Fintechs can offer an improved customer experience alongside lower costs by providing different ways of delivering financial advice. ‘Robo-advisers’ are an emerging fintech influence that has the potential to impact the industry immensely with computer-driven investing, including automatic allocations across a range of exchange trade funds (ETFs). The increasingly popular ‘spare change’ feature also allows daily purchases to be rounded up and micro amounts deposited in an account that connects to the apps and is automatically invested.
Share investing has not been for everyone
Surprisingly a recent Finder survey found that only around 25% of Australians have invested in shares, with men being twice as likely as women. Around 3% have invested through robo-advice apps, of which 7% are Gen Y apart of the millennial cohort. These numbers are small but for something that has only existed in the last few years may indicate that the first time investors are trying investing via apps.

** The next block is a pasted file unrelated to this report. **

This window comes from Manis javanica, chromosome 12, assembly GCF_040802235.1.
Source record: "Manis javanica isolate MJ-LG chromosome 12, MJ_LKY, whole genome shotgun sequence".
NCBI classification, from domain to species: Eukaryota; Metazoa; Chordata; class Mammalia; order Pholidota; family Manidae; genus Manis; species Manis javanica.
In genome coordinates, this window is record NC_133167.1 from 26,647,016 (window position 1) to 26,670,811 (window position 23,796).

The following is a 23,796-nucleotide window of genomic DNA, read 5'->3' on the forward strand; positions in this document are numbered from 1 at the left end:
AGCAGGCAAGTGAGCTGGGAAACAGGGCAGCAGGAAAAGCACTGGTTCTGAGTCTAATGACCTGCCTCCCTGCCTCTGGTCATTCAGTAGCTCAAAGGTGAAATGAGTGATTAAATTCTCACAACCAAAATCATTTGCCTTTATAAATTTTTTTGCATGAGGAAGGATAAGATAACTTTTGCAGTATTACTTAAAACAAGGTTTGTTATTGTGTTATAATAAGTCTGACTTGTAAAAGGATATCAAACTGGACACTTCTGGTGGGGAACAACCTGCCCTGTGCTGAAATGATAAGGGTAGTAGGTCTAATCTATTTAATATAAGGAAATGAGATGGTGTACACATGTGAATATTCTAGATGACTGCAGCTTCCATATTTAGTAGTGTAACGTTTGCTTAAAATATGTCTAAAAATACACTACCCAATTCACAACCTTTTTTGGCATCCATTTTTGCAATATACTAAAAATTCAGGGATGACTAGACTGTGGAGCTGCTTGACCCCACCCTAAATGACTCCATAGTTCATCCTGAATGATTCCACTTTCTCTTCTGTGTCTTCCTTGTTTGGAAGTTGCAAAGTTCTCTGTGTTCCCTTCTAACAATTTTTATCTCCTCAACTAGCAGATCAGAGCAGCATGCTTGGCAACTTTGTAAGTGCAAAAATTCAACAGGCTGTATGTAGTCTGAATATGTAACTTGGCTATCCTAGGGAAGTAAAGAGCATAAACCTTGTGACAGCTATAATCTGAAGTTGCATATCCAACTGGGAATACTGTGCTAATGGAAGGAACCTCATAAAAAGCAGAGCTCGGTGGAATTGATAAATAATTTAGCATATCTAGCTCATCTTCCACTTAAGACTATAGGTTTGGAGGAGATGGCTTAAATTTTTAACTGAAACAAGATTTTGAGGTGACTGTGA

Insufficient funds and costs hold back investors
According to the Finder survey, having spare cash to invest is the major reason share investing has not spread to the wider community, but the cost may also be a factor. First time purchases of “any particular shareholding must be at least $500 worth of shares” through an online broker such as CommSec, plus brokerage. So to make a substantial investment that is diversified across quite a few companies, an investor may need at least $10,000 plus costs. But, lots of small investments can lead to brokerage adding up. And, even if consumers had $10,000 to start an investment portfolio, they might not have any idea of what to buy.
Financial advice through traditional channels is expensive, and most people either cannot pay for it or don’t want to. In the Ripoll Report, which eventually led to the Future of Financial Advice reforms, recommendations were for the removal of most commissions from financial advice. But, despite the banning of commissions financial advice can still be expensive. According to MoneySmart an investor can expect to pay between $200 and $700 for simple advice and between $2,000 and $4,000 for more comprehensive advice. So, the potentially prohibitive cost of face-to-face advice means that 80% of Australians do not seek advice. Technology platforms may be the solution in the form of robo-advisers and other options providing cheaper automated advice ranging from general advice to more personalised financial plans.